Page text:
Last updated: August 01. 2013 2:55AM - 1112 Views
Associated Press

A view of the clubhouse, left, ahead of the Women's British Open golf championship on the Old Course at St Andrews, Scotland, Wednesday July 31, 2013. (AP Photo/Scott Heppell)
A view of the clubhouse, left, ahead of the Women's British Open golf championship on the Old Course at St Andrews, Scotland, Wednesday July 31, 2013. (AP Photo/Scott Heppell)
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(AP) On a gray morning at the home of golf, Inbee Park set off on her bid to make history Thursday in the Women's British Open.

The 25-year-old from South Korea already has won three majors this year. She is trying to become the first golfer, male or female, to win four in one season.

It was only fitting that Park, dressed in a black rain suit, hit her opening tee shot in front of the Royal & Ancient clubhouse at St. Andrews. With a slow, measured back swing, she drilled a low tee shot toward the Swilcan Bridge on the left side of the fairway. It's the hardest fairway to miss in golf.

The challenge is the Old Course over the next four days, not to mention dozens of players who are trying to stop this amazing run even though they appreciate what Park has done.

"I'd love to be the spoiler," Stacy Lewis said.

It was unusual for Park to have such an early tee time 7:03 a.m. in Scotland for such a big moment. Then again, it was just after 3 p.m. in Seoul. With heavy air and a light rain, there were only about 50 fans holding umbrellas behind the tee and about 20 yards down the right side to watch her tee off.

Arnold Palmer had won the Masters and U.S. Open in 1960 and was on his way to the British Open held at St. Andrews that year when he created the idea of a modern Grand Slam comprised of the four professional majors.

Palmer's dream ended with a runner-up finish. No one has achieved it, male or female. Five players have made it halfway Jack Nicklaus and Tiger Woods on the PGA Tour, Mickey Wright, Pat Bradley and Annika Sorenstam on the LPGA Tour.

No one has come as far as Park, a 25-year-old from South Korea with a pure putting stroke, a sweet smile and an even demeanor.

She has been the talk of the gray, old town this week in the home of golf, whether players and fans have marveled at what she has done in the majors or debated whether it would be a Grand Slam if she were to win this week.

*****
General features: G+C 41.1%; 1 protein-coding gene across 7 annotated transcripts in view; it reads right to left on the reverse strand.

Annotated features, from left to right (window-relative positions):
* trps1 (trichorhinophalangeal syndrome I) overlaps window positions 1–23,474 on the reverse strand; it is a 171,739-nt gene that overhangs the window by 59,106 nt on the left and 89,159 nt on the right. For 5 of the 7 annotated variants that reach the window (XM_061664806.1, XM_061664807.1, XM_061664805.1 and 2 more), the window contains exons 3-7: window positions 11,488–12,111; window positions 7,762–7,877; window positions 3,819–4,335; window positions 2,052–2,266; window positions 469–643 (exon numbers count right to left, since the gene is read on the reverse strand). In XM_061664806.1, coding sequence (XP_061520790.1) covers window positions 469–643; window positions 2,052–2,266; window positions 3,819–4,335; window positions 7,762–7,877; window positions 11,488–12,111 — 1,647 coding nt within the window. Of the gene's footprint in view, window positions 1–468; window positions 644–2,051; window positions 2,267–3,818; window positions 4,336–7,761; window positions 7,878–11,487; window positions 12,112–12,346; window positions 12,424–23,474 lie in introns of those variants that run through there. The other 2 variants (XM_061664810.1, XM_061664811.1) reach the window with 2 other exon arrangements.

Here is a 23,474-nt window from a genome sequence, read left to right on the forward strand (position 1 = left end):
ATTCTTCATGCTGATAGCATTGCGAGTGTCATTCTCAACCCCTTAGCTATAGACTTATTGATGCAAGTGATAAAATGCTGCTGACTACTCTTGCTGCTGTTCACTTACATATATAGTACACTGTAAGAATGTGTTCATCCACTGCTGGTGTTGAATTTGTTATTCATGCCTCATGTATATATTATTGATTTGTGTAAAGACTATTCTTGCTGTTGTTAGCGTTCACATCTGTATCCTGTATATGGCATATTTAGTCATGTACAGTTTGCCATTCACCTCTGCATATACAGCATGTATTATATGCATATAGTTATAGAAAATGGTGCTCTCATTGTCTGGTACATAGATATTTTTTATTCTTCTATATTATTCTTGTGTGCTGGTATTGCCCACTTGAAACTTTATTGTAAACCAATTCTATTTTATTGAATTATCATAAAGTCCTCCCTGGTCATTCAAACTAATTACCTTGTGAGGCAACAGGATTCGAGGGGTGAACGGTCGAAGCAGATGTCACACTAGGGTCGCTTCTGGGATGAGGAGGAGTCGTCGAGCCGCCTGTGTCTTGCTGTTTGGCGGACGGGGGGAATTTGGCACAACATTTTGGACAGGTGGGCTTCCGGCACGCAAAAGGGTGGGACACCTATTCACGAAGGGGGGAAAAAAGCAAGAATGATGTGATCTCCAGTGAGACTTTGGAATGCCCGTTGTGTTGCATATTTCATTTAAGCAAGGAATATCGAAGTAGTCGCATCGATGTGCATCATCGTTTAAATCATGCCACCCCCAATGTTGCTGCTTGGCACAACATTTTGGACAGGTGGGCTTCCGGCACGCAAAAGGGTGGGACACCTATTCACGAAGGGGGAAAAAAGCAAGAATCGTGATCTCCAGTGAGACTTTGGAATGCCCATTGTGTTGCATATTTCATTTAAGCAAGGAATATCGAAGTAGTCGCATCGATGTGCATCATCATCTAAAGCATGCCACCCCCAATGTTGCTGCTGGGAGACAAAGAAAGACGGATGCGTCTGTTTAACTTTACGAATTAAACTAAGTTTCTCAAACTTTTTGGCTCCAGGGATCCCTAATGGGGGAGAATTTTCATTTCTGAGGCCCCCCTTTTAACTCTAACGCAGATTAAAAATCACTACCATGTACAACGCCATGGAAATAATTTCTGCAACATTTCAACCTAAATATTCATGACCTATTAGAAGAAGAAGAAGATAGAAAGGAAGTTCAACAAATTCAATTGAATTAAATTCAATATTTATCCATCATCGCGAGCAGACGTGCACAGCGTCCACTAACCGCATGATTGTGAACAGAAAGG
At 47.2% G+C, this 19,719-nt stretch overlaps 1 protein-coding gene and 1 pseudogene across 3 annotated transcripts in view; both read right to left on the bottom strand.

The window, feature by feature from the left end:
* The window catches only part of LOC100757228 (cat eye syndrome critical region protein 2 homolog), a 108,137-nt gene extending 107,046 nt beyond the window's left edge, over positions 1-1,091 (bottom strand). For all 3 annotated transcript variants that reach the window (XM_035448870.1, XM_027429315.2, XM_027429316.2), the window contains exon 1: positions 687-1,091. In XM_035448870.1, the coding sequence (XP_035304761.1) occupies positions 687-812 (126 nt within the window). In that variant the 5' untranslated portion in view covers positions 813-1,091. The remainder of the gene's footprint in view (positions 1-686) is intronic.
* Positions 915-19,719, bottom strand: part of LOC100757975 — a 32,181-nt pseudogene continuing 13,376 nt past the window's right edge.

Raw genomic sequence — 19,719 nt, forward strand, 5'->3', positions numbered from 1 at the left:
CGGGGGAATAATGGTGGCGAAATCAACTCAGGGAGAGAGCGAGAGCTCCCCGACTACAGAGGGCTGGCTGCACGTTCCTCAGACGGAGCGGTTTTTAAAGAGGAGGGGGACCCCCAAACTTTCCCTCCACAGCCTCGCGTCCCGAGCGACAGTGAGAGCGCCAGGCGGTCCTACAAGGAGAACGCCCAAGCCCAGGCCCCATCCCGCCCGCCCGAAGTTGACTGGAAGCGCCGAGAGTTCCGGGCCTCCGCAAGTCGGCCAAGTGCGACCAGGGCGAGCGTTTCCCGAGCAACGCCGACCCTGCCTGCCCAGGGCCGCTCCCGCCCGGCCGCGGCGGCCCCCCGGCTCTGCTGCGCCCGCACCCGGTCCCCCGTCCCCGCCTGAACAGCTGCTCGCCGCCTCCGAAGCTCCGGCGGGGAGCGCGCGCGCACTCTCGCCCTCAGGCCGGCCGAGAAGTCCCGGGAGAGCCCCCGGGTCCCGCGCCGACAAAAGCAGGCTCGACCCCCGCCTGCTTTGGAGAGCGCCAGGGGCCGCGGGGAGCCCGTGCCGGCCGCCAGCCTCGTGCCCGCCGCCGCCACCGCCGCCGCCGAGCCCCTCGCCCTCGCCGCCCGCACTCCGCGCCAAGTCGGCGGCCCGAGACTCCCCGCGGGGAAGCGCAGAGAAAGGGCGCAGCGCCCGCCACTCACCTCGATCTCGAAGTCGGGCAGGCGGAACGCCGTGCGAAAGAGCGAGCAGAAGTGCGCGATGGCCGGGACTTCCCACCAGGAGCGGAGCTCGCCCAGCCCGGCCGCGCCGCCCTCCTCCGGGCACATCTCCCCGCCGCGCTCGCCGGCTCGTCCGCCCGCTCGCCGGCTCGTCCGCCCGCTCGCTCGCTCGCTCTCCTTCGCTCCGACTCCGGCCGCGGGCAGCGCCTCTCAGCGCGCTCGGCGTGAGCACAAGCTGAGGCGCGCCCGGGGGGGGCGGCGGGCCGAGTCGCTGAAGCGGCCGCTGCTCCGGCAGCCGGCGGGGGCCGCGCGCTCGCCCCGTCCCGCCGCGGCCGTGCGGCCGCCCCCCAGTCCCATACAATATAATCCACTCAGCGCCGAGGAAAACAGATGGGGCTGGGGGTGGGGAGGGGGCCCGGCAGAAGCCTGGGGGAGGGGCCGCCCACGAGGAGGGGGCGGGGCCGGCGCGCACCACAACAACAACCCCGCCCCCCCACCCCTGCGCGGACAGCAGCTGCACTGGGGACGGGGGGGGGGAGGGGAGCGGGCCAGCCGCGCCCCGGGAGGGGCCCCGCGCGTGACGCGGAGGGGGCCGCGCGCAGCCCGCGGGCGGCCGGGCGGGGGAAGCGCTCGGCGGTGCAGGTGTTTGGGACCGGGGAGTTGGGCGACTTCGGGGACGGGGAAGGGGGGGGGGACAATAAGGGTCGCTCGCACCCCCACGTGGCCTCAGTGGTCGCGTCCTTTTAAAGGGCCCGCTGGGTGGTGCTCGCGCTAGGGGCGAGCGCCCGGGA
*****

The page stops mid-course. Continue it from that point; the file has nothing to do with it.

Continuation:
In a peculiar turn of events, the LPGA Tour decided this year to designate the Evian Championship in France as a fifth major. It brings to mind Jeff Sluman a decade ago, when where was chatter about The Players Championship becoming a fifth major in men's golf.

"When you go to Denny's and order the Grand Slam breakfast, they don't give you five things, do they?" Sluman said. "They give you four."

Denny's is an American restaurant. The correlation of a Grand Slam and four items is distinctively American in baseball, it clears the bases and scores four runs.

The Grand Slam in golf was first mentioned in 1930 when Bobby Jones won the four biggest events of his era the British Open, U.S. Open, British Amateur and U.S. Amateur. The term came from contract bridge winning all 13 tricks or a clean sweep.

Slam or not, there is little debate that Park can do something no one else has in the modern game.

"It's pretty incredible to win the first three," Woods said Wednesday at the Bridgestone Invitational in Ohio. "And the way she did it ... executing, and it seemed like she just is making everything. ... It's really neat to see someone out there and doing something that no one has ever done, so that's pretty cool."

Karrie Webb posed the question another way while walking the streets of St. Andrews one morning.

"If a guy were to win all four majors, you'd call it the Grand Slam," Webb said. "If Inbee were to win five majors, would that be the same thing?"

Whatever the case, all eyes were on Park.

She won the Kraft Nabisco Championship in the spring by four shots. She won the LPGA Championship in a playoff over Catriona Matthew. And last month, she sailed to a four-shot victory in the U.S. Women's Open.

On a course dripping with history, Park has a chance to make more.

"I think she can do it," said Se Ri Pak, whose win at the U.S. Women's Open in 1998 inspired an entire nation Park included of golfers in South Korea. "She's dominating. Her game is strong. Her confidence is strong. All the attention is on her. Everyone thinks she can do it."

Associated Press
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